Dissociated Dislocation of the Lunate and Carpal Bones: Case Report

Case Report

Austin J Musculoskelet Disord. 2015;2(2): 1017.

Dissociated Dislocation of the Lunate and Carpal Bones: Case Report

D’arienzo M1, Galvano N1, Butera M2 and Siragusa F3*

1Department of Orthopaedic Surgery, University of Palermo, Italy

2Department of Orthopedics andTraumatology, A.R.N.A.S. Ospedale Civico, Palermo, Italy

3Department of Traumatology

*Corresponding author: Siragusa F, Department of Traumatology, Istituto Fondazione San Raffaele Giglio,Cefalù, 90136, Italy

Received: March 20, 2015; Accepted: March 27, 2015; Published: April 08, 2015


Purpose: Fracture-dislocations of the carp us are unusual injuries, which have been reported with different and complex anatomical patterns. Many classifications have been proposed to diagnose and make the choice of treatment easier. We report a case of dissociated fracture-dislocation of the lunate and carpal bones whose pathogenesis and X-rays seem to be peculiar and unable to be classified.

Diagnosis and Treatment: We are presenting a case of a 33-years-old man, who had a high-energy trauma and suffered a “Transradial fracture-dislocation of the navicular and the distal row of carpus and an ipsilateral volar and ulnar luno-triquetral dislocation.” After a failed closed reduction, the patient was taken to the operative room, in loco-regional anesthesia, for open reduction, ligaments repair and fixation with K-wires. The wrist was immobilized in a short arm cast. The K-wires and the cast were removed six weeks later.

Results: Full range of motion was recovered after six months. At 1-year follow-up, the Mayo-score was 90/100 and the patient returned to his work as craftsman.

Conclusion: For a correct diagnosis and treatment of this kind of injuries, ligamentous disruption must be considered. In the presented case, prompt open reduction and ligamentous repair, followed by internal fixation and application of a cast, yielded a good short-term outcome.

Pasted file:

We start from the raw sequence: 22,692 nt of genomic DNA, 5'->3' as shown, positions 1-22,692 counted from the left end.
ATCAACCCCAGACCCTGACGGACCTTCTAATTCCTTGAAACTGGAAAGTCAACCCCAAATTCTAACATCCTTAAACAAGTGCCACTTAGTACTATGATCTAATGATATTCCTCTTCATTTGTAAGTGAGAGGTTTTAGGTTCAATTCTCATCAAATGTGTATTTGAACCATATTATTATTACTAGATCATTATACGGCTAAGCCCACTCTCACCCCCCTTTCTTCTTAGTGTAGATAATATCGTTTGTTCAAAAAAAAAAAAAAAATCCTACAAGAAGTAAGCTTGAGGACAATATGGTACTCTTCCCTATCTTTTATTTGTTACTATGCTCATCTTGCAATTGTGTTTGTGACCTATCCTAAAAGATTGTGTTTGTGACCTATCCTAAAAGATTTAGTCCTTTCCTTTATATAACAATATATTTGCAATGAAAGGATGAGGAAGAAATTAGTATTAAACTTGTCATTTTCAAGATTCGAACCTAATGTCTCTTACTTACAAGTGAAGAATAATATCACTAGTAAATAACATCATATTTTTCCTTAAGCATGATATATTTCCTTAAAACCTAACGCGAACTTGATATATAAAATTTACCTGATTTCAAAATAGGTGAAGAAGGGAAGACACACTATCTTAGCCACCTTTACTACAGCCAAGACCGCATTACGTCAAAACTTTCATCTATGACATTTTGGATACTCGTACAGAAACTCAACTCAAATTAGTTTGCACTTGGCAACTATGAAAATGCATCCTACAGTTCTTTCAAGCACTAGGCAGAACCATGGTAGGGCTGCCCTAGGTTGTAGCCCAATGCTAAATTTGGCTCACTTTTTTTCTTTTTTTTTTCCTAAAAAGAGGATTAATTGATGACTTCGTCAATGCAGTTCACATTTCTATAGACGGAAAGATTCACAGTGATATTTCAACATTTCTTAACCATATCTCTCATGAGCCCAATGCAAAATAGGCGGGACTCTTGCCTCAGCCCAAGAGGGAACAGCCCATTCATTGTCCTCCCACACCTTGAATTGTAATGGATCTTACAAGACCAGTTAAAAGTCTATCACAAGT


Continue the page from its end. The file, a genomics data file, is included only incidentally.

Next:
Keywords: Carpal bones; Lunate dislocation; Dissociated; Radial Styloid; Schneck’s classification

Case Presentation

Fracture-dislocation of the carpal bones is rare and usually occurs as result of a high-energy trauma. In 1927 Schneck [1] described the five different types of lesion according to the line of separation of the components of bone and / or joint, distinguishing: perilunar dislocation, transradial-styloid dislocation, trans-scaphoidperilunate dislocation, peri-scaphoid-perilunate dislocation, and the dislocation of the luno-triquetral coalition, the last two classifications being very rare (Figure 1). In unusual cases, patients may present with a pure dislocation of the lunate resulting from a severe trauma to the ligaments. This specific injury presents with a complex fracture dislocation pattern. A 33-year-old man reported a high-energy trauma to his right wrist following a motorcycle accident. He was admitted to the emergency department of an outlying hospital, where he was diagnosed with a “fracture dislocation of radiocarpal and intercarpal joint as well as the dislocation of the lunate”. Despite a closed attempt to reduce the dislocation, a subsequent X-ray of the wrist highlighted the failure to restore normal joint as well as the instability of the lesion. A splint was applied to the injured wrist and the patient was then transported to the University Hospital, where the X-rays showed a “trans-styloid dislocation of the scaphoid and the distalcarpal row as well as the volar and ulnar dislocation of the lunate, pyramidal and pisiform” (Figure 2).The patient did not present with neurovascular deficit but the wrist appeared edematous with obvious deformity. The patient, in plexus anesthesia, has undergone open surgery, through a dorsal approach, to reduce the dislocated carpal bones, to repair the scapholunate ligament using an anchor and the application of K-wire between the scaphoid and the lunate. At last, the radial styloid was reduced and fixed with a K-wire. The wrist was then immobilized in a plaster cast that was removed, together with the K wires, after 6weeks (Figure 3). The patient was given a wrist brace and prescribed an intensive functional rehabilitation program. The patient was checked at 3, 6, 12 months. Pronation/Supination was restored 3 months following the trauma while the flexion-extension was limited to 60 ° -0 ° -70 °. Normal joint ROM was completely restored at 6 months. After one year, the Mayo Wrist Score was 90/100 and the patient resumed his work as a craftsman (Figure 4).